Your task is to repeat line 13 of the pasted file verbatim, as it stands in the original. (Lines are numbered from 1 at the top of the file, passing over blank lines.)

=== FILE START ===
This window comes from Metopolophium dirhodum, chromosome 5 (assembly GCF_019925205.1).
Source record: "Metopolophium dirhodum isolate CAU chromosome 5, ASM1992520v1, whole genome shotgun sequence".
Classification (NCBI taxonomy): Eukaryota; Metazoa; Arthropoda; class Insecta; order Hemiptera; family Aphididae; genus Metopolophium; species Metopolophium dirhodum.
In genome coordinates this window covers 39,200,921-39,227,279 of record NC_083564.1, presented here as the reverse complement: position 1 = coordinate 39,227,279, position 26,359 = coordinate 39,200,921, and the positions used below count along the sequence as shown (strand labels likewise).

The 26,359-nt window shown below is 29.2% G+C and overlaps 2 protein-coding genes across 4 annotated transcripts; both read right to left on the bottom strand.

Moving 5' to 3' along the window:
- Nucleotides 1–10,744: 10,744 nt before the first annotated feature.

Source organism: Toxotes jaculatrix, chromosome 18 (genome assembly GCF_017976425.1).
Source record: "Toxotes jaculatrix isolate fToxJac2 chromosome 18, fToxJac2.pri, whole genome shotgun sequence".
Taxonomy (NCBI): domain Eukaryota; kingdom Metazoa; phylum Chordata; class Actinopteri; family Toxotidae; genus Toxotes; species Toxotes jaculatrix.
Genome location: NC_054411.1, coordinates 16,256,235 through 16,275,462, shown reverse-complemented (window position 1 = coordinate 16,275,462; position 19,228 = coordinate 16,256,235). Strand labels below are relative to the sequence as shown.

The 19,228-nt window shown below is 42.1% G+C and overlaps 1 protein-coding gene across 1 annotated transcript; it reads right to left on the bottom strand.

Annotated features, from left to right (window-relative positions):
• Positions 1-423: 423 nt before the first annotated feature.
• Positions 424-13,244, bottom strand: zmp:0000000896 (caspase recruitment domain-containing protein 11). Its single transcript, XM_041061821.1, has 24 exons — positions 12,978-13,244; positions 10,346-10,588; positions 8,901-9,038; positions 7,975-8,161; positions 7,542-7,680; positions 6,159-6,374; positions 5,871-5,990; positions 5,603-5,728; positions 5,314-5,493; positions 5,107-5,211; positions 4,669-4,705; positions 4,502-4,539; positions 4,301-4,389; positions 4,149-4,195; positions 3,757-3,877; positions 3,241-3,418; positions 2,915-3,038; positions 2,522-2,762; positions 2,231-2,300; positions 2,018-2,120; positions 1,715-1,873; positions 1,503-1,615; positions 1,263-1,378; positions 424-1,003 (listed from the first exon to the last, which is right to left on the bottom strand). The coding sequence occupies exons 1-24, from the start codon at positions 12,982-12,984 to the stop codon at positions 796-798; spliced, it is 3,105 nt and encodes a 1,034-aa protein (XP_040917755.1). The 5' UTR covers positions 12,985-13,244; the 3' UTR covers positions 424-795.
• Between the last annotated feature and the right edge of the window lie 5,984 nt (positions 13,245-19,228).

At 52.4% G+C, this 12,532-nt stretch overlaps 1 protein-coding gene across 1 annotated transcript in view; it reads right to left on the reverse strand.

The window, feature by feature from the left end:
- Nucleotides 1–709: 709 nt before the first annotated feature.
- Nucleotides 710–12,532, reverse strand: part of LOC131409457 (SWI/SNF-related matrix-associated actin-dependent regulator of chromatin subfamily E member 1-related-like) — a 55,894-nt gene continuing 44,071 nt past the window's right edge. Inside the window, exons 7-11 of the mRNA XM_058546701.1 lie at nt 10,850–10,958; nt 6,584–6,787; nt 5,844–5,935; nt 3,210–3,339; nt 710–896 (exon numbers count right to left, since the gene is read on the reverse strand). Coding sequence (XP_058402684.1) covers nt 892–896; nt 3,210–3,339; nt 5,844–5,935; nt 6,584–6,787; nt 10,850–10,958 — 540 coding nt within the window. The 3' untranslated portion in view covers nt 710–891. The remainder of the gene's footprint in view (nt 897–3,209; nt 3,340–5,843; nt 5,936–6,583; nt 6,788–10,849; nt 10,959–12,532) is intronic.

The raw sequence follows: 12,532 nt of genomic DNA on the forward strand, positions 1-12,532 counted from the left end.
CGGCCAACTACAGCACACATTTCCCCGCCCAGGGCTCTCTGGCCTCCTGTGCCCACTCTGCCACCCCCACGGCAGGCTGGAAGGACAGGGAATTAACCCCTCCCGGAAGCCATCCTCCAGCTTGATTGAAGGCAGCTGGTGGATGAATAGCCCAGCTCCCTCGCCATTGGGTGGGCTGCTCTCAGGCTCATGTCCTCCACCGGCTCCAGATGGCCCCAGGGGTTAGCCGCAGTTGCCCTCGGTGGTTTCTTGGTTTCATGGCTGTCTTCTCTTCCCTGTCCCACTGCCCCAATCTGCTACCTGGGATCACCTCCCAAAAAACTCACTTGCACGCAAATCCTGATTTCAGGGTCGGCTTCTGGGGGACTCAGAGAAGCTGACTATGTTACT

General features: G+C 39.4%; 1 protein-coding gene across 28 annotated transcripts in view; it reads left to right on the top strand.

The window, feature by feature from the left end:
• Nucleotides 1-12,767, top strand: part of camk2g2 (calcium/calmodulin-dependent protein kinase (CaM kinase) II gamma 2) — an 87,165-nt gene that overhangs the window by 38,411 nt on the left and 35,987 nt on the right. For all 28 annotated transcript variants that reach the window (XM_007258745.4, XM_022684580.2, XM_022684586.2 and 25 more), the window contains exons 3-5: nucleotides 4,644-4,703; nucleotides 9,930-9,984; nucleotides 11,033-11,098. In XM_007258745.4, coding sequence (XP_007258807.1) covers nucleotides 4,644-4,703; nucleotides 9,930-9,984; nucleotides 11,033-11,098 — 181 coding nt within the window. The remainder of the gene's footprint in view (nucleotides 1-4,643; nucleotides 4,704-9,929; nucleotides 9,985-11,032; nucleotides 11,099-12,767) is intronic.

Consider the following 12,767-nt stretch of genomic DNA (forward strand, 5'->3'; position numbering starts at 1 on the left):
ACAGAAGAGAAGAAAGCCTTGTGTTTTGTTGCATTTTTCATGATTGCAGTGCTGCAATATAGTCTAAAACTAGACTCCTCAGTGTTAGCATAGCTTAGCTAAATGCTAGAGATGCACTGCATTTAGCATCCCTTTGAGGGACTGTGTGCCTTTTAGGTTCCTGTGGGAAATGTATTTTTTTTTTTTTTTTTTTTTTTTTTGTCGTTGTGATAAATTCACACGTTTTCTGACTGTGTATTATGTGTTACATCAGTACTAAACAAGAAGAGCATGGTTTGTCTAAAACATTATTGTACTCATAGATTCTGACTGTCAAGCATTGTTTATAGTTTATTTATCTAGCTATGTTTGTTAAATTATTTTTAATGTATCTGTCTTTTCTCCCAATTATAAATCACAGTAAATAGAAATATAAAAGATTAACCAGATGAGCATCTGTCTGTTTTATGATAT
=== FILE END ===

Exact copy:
Annotated features, from left to right (window-relative positions):